conduction, and radiation, and in a more complicated way called convective circulation.

Heat is not a property or component or constituent of a body itself.

The heat can be defined as follow:

= (Joule)

Total energy:

the difference in temperature (C)

m is the mass (kg)

= + + (Joule)

I- 3. Flow, Flux and Transport

Flow:

http://phet.colorado.edu/en/simulation/fluid-pressure-and-flow

I- 3. Flow, Flux and Transport

Flow:

The flow is defined as the quantity of fluid (gas, liquid or vapor) that passes a point per

unit time. =

103

Bernoulli Principle:

Daniel Bernoulli worked on the conservation of Energy.

We have seen that a moving body exchanges its kinetic

energy for potential energy when it gains height.

Bernoulli realized that in a similar way, a moving fluid

exchanges its kinetic energy for pressure.

Mathematically this law is

now written:

where

P, P1 and P2 is pressure in Pa

is the density of the fluid

V, V1 and V2 is its velocity

1 2

+ + =

2

A consequence of this law is that if the velocity increases then the pressure falls.

I- 3. Flow, Flux and Transport

Heat flux or thermal flux is the rate of

heat energy transfer through a given

surface.

=

. 2

Salt flux is the rate of mass of salt

transfer through a given surface.

=

. 2

The transport is the integral over a

surface of the flux:

= .

= .

II- 1. Why do we define the cube?

1m

1m

1m

a predefined shape. It is easy to weight an object but think about

it, how do you weight the ocean or the atmosphere?

A convenient way to study geophysical fluids is thus to take a small

volume of it and to see the properties of this portion of fluid =

we define THE CUBE!

Generations of students have been traumatized by THE CUBE but in fact it is just a

mind game consisting in simplifying the entire problem!

For example now I can define the fluid density () in kg.m-3 as the weight of the cube

as m= V and V=1m3!

It also means that generally, when studying geophysical fluids, we dont speak about

mass but much more about the density => m= V with V the volume!

II- 2. Coordinate system

Coordinate systems:

The simplest systems used in GFD are the following:

Cartesian Coordinate System is the one which is used most commonly to derive the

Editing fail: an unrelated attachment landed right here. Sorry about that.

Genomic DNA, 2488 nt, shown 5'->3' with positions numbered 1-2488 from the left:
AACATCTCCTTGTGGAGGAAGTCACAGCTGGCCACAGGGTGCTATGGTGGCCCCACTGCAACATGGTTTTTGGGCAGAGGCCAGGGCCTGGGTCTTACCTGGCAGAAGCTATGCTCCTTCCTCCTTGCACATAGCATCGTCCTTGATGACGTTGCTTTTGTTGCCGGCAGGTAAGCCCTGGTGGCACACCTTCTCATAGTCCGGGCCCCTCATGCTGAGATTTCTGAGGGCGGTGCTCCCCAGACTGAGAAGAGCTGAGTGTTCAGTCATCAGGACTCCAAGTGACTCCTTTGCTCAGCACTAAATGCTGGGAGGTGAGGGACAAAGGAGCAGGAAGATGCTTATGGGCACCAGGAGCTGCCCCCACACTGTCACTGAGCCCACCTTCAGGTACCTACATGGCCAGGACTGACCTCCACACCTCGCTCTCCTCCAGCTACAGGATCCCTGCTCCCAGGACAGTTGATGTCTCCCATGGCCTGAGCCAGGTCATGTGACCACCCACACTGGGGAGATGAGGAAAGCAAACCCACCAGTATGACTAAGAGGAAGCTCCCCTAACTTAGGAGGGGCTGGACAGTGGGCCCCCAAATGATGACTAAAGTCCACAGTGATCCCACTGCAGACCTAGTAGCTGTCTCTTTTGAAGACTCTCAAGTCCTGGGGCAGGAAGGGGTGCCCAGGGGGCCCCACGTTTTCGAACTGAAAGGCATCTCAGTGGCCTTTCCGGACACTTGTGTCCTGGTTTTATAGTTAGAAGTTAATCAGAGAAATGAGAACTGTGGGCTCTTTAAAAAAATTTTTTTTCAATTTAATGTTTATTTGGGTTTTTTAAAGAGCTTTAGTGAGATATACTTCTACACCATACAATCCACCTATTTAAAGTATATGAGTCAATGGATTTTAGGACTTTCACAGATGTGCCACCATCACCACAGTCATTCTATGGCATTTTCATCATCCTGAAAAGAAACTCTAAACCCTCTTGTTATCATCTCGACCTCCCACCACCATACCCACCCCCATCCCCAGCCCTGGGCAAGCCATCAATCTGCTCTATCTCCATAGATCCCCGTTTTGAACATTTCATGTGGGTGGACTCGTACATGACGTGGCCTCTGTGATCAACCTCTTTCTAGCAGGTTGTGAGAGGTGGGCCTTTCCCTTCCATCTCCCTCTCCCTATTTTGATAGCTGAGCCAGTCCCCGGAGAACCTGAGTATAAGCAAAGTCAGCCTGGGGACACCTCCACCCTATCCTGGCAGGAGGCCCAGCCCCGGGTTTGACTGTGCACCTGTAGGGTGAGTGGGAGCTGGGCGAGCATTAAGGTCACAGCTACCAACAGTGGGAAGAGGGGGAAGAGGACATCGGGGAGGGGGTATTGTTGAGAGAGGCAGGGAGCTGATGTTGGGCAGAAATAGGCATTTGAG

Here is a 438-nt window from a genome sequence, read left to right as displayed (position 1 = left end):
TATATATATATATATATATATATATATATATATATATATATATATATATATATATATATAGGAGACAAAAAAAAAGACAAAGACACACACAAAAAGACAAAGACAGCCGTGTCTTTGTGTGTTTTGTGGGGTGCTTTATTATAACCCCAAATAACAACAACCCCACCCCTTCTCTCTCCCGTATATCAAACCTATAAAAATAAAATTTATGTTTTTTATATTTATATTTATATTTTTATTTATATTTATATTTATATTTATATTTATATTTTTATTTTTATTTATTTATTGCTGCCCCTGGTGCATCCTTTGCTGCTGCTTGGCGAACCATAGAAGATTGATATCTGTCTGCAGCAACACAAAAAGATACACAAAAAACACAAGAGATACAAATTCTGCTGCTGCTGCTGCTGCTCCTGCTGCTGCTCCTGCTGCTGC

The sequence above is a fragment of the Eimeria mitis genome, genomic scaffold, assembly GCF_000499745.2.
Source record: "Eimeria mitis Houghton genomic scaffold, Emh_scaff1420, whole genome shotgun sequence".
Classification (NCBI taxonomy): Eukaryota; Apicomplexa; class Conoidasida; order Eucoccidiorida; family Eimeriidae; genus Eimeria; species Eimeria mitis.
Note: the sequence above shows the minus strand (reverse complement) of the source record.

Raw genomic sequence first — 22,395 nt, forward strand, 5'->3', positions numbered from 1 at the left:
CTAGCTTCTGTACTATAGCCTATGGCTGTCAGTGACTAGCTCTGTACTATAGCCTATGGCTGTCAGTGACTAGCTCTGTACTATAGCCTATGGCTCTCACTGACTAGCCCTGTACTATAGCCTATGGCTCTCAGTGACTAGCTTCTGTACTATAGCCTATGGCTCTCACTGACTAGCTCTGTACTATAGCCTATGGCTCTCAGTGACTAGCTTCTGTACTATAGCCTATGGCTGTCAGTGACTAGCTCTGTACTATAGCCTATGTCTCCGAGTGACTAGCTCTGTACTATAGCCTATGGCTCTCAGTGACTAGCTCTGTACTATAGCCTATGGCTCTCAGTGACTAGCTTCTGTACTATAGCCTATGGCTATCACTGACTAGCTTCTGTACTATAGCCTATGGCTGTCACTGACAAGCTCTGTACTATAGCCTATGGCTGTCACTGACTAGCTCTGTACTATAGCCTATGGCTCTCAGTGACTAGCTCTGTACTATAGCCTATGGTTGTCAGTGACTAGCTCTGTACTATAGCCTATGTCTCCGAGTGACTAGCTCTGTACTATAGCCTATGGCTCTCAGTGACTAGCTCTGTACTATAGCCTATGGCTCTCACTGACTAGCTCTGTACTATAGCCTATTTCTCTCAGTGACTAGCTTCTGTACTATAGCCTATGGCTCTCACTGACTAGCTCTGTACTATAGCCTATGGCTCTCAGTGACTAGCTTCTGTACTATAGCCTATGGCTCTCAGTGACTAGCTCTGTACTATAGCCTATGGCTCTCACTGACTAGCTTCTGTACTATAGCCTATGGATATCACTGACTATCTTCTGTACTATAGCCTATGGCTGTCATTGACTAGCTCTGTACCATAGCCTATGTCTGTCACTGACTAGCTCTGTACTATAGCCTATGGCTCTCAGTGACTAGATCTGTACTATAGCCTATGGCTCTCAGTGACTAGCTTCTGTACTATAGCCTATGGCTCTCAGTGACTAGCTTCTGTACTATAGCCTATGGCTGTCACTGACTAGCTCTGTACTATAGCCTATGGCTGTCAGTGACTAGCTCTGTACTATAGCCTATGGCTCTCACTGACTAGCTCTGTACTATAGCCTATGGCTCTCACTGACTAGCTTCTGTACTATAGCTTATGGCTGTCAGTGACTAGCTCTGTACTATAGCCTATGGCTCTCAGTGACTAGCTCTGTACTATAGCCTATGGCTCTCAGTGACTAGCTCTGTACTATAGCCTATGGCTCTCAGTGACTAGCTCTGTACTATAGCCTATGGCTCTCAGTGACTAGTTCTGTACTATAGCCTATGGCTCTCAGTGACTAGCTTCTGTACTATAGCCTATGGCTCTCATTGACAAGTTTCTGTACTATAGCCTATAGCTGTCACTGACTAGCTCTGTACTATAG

equations because it is the most simple. We can describe most processes in Cartesian

coordinates without the mathematical complexity of spherical coordinates. The standard

convention in geophysical is x is to the east, y is to the north, and z is up.

f-Plane is a Cartesian coordinate system in which the Coriolis force is assumed constant. It is

useful for describing flow in regions small compared with the radius of the Earth and larger

than a few tens of kilometers.

-plane is a Cartesian coordinate system in which the Coriolis force is assumed to vary

linearly with latitude. It is useful for describing flow over large areas.

Spherical coordinates are used to describe flows that extend over large distances and in

numerical calculations of basin and global scale flows.

Descriptions of other systems can be found in geography and geodesy books.

II- 3. Dominant Forces

Dominant Forces:

Only a few forces are important in GFD:

gravity, buoyancy due to difference in density, pressure gradients and friction.

Gravity is the dominant force. The weight of the fluid produces pressure.

Buoyancy is the upward or downward force due to gravity acting on a parcel of

fluid that is more or less dense than other parcel of fluid at its level.

For example, cold air blowing over the sea cools surface waters causing them to be

more dense than the water beneath. Gravity acting on the difference in density

results in a force that causes the water to sink.

Horizontal pressure gradients are due to the varying weight of water in different

regions of the ocean.

Friction is the force acting on a body as it moves past another body while in

contact with that body.

For example, wind stress is the friction due to wind blowing across the sea surface.

It transfers horizontal momentum to the sea, creating currents. Wind blowing over

waves on the sea surface leads to an uneven distribution of pressure over waves.

II- 3. Dominant Forces

Dominant Forces:

Pseudo-forces are apparent forces that arise from motion in curvilinear or rotating coordinate systems.

Thus, writing the equations for inertial motion in a rotating coordinate system leads to additional force terms called

pseudo forces.

For example, Newton's first law states that there is no change in motion of a body unless a resultant force acts on

it. Yet a body moving at constant velocity seems to change direction when viewed from a rotating coordinate

system.

The change in direction is attributed to a pseudo-force, the Coriolis Force. Coriolis Force is the dominant pseudoforce influencing currents moving in a coordinate system fixed to the Earth.

Dominant Forces

Gravity

Coriolis

Friction

Wind stress is an important frictional force for the

ocean.

II- 4. Temperature (and Salinity)

Importance of Temperature

(and Salinity for oceans) distribution:

Changes in temperature (and salinity) can increase or decrease the density of a

fluid which can lead to convection.

For example, if water from the surface sinks into the deeper ocean, it retains a

distinctive relationship between temperature and salinity which helps

oceanographers track the movement of deep water.

In addition, temperature, (salinity,) and pressure are used to calculate

density.

The distribution of density inside the fluid is directly related to the

distribution of horizontal pressure gradients and buoyancy.

For all these reasons, we need to know the distribution of temperature,

(salinity,) and density in the fluid.

II- 4. Temperature

Atmospheric scientists are using the SI units which is K for the temperature.

However, Physical Oceanographers are NOT using the SI units for the TEMPERATURE